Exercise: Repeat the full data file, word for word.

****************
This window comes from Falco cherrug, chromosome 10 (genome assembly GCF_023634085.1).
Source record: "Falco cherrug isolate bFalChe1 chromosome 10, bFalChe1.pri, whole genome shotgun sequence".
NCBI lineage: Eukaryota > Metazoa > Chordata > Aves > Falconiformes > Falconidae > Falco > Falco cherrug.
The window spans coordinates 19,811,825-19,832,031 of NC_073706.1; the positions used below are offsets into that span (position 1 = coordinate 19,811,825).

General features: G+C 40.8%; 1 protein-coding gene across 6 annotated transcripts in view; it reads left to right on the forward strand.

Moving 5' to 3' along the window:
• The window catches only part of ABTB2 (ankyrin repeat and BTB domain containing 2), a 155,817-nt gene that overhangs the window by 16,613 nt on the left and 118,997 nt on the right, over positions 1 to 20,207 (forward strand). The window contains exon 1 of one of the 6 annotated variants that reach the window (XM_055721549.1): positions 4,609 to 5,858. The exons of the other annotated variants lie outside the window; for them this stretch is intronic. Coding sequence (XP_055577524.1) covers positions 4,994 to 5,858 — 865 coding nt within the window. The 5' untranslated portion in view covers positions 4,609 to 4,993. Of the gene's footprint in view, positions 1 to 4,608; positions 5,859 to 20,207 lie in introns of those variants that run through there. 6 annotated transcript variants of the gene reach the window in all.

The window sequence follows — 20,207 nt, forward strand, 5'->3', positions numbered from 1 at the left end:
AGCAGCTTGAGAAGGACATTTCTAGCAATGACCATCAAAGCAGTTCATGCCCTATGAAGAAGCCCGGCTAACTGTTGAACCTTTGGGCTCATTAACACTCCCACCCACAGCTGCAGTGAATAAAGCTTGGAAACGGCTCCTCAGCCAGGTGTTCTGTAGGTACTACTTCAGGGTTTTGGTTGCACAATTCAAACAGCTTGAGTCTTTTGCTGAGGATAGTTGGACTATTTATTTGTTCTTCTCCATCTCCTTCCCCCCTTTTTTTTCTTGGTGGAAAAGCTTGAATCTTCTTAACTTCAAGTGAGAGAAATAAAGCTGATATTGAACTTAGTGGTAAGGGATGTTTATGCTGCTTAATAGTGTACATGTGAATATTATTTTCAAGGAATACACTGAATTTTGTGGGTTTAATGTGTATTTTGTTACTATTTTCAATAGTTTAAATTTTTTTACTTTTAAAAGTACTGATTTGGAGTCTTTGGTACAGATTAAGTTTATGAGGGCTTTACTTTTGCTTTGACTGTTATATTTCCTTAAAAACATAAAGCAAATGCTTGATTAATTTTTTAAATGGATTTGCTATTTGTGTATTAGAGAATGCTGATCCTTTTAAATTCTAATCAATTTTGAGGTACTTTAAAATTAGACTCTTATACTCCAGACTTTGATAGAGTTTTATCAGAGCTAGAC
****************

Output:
This window comes from Falco cherrug, chromosome 10 (genome assembly GCF_023634085.1).
Source record: "Falco cherrug isolate bFalChe1 chromosome 10, bFalChe1.pri, whole genome shotgun sequence".
NCBI lineage: Eukaryota > Metazoa > Chordata > Aves > Falconiformes > Falconidae > Falco > Falco cherrug.
The window spans coordinates 19,811,825-19,832,031 of NC_073706.1; the positions used below are offsets into that span (position 1 = coordinate 19,811,825).

General features: G+C 40.8%; 1 protein-coding gene across 6 annotated transcripts in view; it reads left to right on the forward strand.

Moving 5' to 3' along the window:
• The window catches only part of ABTB2 (ankyrin repeat and BTB domain containing 2), a 155,817-nt gene that overhangs the window by 16,613 nt on the left and 118,997 nt on the right, over positions 1 to 20,207 (forward strand). The window contains exon 1 of one of the 6 annotated variants that reach the window (XM_055721549.1): positions 4,609 to 5,858. The exons of the other annotated variants lie outside the window; for them this stretch is intronic. Coding sequence (XP_055577524.1) covers positions 4,994 to 5,858 — 865 coding nt within the window. The 5' untranslated portion in view covers positions 4,609 to 4,993. Of the gene's footprint in view, positions 1 to 4,608; positions 5,859 to 20,207 lie in introns of those variants that run through there. 6 annotated transcript variants of the gene reach the window in all.

The window sequence follows — 20,207 nt, forward strand, 5'->3', positions numbered from 1 at the left end:
AGCAGCTTGAGAAGGACATTTCTAGCAATGACCATCAAAGCAGTTCATGCCCTATGAAGAAGCCCGGCTAACTGTTGAACCTTTGGGCTCATTAACACTCCCACCCACAGCTGCAGTGAATAAAGCTTGGAAACGGCTCCTCAGCCAGGTGTTCTGTAGGTACTACTTCAGGGTTTTGGTTGCACAATTCAAACAGCTTGAGTCTTTTGCTGAGGATAGTTGGACTATTTATTTGTTCTTCTCCATCTCCTTCCCCCCTTTTTTTTCTTGGTGGAAAAGCTTGAATCTTCTTAACTTCAAGTGAGAGAAATAAAGCTGATATTGAACTTAGTGGTAAGGGATGTTTATGCTGCTTAATAGTGTACATGTGAATATTATTTTCAAGGAATACACTGAATTTTGTGGGTTTAATGTGTATTTTGTTACTATTTTCAATAGTTTAAATTTTTTTACTTTTAAAAGTACTGATTTGGAGTCTTTGGTACAGATTAAGTTTATGAGGGCTTTACTTTTGCTTTGACTGTTATATTTCCTTAAAAACATAAAGCAAATGCTTGATTAATTTTTTAAATGGATTTGCTATTTGTGTATTAGAGAATGCTGATCCTTTTAAATTCTAATCAATTTTGAGGTACTTTAAAATTAGACTCTTATACTCCAGACTTTGATAGAGTTTTATCAGAGCTAGAC